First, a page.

There is little question that yesterday’s Federation Council vote on Skuratov was a huge blow to President Boris Yeltsin’s prestige and power. Krasnoyarsk Governor Aleksandr Lebed, who voted against Skuratov, said afterward that the vote marked the collapse of presidential power in Russia (Russian agencies, April 21). Moscow Mayor Yuri Luzhkov, who voted for Skuratov despite recent attempts by the Kremlin to woo him, today urged Yeltsin to accept the results of the vote and “give Skuratov the chance to work” (Russian agencies, April 22). One newspaper today echoed Lebed, saying that the vote meant that Russia had de facto become a “parliamentary republic” (Izvestia, April 22). Another said that the vote was like spitting in Yeltsin’s face and that he would now either have to begin a counterattack or join the ranks of Kremlin pensioners (Kommersant, April 22).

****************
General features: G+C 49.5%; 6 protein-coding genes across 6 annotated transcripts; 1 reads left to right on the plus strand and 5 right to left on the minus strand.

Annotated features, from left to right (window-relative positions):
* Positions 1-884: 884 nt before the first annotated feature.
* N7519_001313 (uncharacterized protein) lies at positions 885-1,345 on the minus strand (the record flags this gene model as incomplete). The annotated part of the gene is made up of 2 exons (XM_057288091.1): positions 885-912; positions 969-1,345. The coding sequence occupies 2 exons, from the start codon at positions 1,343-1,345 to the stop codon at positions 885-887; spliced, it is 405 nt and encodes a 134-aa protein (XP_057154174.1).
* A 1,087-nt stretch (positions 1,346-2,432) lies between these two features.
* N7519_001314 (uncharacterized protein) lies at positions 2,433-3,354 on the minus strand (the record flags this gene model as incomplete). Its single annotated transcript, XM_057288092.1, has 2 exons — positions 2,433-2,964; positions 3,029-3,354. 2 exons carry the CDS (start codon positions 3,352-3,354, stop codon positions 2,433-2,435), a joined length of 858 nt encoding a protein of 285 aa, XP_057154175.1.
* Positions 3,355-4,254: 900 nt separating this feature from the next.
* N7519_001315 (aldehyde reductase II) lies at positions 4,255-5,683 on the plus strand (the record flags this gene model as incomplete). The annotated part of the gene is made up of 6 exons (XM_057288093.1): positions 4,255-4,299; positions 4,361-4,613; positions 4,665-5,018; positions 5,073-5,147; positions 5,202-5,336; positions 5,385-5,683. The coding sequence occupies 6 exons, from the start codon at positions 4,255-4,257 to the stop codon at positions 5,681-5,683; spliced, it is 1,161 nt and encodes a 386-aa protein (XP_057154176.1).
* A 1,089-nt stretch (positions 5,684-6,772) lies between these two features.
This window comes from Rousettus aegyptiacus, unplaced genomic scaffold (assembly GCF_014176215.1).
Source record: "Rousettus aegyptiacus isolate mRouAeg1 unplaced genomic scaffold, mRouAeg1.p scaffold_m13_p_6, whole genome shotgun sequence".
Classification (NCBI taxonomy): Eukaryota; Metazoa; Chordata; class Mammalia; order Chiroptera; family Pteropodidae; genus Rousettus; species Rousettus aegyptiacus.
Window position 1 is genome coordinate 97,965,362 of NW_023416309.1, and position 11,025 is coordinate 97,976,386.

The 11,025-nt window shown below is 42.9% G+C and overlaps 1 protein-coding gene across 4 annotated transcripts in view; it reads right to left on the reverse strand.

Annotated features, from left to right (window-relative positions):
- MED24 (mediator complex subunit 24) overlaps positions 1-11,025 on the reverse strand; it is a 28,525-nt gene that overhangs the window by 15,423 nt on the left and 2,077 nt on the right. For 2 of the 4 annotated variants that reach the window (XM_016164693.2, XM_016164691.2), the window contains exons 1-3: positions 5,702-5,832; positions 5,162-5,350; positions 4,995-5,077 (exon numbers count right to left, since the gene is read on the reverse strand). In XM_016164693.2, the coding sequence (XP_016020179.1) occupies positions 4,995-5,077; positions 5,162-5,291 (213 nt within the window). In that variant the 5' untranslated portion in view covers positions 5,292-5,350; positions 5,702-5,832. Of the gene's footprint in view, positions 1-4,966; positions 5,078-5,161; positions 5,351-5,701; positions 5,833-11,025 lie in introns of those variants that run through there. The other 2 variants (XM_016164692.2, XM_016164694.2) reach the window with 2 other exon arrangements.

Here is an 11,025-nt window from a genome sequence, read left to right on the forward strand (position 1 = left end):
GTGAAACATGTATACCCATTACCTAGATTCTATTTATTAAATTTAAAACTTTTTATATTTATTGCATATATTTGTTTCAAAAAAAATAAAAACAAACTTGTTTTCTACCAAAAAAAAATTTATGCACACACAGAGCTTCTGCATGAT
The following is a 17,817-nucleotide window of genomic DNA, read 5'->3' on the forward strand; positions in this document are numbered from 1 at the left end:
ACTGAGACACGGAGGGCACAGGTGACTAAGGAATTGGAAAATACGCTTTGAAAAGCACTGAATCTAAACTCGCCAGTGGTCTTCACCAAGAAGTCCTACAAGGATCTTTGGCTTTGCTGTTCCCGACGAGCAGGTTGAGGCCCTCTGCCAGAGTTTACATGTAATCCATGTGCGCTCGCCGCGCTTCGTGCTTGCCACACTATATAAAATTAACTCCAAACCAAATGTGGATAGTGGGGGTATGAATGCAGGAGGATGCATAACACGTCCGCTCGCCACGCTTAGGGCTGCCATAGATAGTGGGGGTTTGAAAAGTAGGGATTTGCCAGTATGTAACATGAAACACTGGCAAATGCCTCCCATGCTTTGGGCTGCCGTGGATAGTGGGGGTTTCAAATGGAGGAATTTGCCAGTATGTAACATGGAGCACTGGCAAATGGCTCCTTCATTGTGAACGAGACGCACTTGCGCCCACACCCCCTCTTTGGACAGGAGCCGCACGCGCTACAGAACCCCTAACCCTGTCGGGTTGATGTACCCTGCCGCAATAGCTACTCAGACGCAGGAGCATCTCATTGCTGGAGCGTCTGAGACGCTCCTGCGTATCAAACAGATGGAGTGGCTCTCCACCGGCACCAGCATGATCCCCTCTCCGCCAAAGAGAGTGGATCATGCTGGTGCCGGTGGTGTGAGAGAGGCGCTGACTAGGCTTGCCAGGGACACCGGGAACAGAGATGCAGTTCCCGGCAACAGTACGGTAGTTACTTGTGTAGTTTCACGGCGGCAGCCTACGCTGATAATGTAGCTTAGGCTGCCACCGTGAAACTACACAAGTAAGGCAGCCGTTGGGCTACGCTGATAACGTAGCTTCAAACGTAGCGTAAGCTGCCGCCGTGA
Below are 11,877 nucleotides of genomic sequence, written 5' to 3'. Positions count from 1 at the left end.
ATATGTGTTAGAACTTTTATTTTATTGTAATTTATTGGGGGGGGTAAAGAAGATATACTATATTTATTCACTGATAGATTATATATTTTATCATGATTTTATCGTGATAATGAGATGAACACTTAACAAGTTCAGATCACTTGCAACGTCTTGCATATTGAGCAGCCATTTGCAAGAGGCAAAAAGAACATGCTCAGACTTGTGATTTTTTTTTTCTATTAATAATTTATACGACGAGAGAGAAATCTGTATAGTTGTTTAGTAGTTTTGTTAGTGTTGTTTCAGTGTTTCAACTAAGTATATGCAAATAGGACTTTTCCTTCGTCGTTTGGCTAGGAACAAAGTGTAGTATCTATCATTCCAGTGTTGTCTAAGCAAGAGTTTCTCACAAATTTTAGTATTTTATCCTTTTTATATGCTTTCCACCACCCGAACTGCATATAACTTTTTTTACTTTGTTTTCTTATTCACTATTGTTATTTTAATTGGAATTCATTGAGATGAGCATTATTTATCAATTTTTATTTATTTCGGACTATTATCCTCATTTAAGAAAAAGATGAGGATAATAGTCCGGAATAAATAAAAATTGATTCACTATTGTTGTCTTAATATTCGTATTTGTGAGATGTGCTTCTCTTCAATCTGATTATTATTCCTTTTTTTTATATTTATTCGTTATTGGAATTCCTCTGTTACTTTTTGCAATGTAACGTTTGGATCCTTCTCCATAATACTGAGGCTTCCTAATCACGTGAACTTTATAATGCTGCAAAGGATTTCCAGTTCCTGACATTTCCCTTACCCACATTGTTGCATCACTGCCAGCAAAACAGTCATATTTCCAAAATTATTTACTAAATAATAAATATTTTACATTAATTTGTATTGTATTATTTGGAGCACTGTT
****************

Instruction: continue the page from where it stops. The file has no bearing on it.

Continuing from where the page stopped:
The Kremlin may need to launch a counterattack, given that the vote on Skuratov has undoubtedly given aid and comfort to the State Duma’s leftist opposition, which has been working to impeach Yeltsin. Indeed, a report today quoted an “informed source in the presidential administration” as saying that, in light of yesterday’s vote, the Kremlin is planning “to take definitely tough and absolutely consistent actions” in relation to all of those who are attempting to “destabilize” the situation in the country. The agency said that the source emphasized that the Kremlin would not “wait passively” for the Duma’s expected voted on impeachment, which is set for mid-May (Itar-Tass, April 22).
PAKISTANI PRIME MINISTER IN MOSCOW.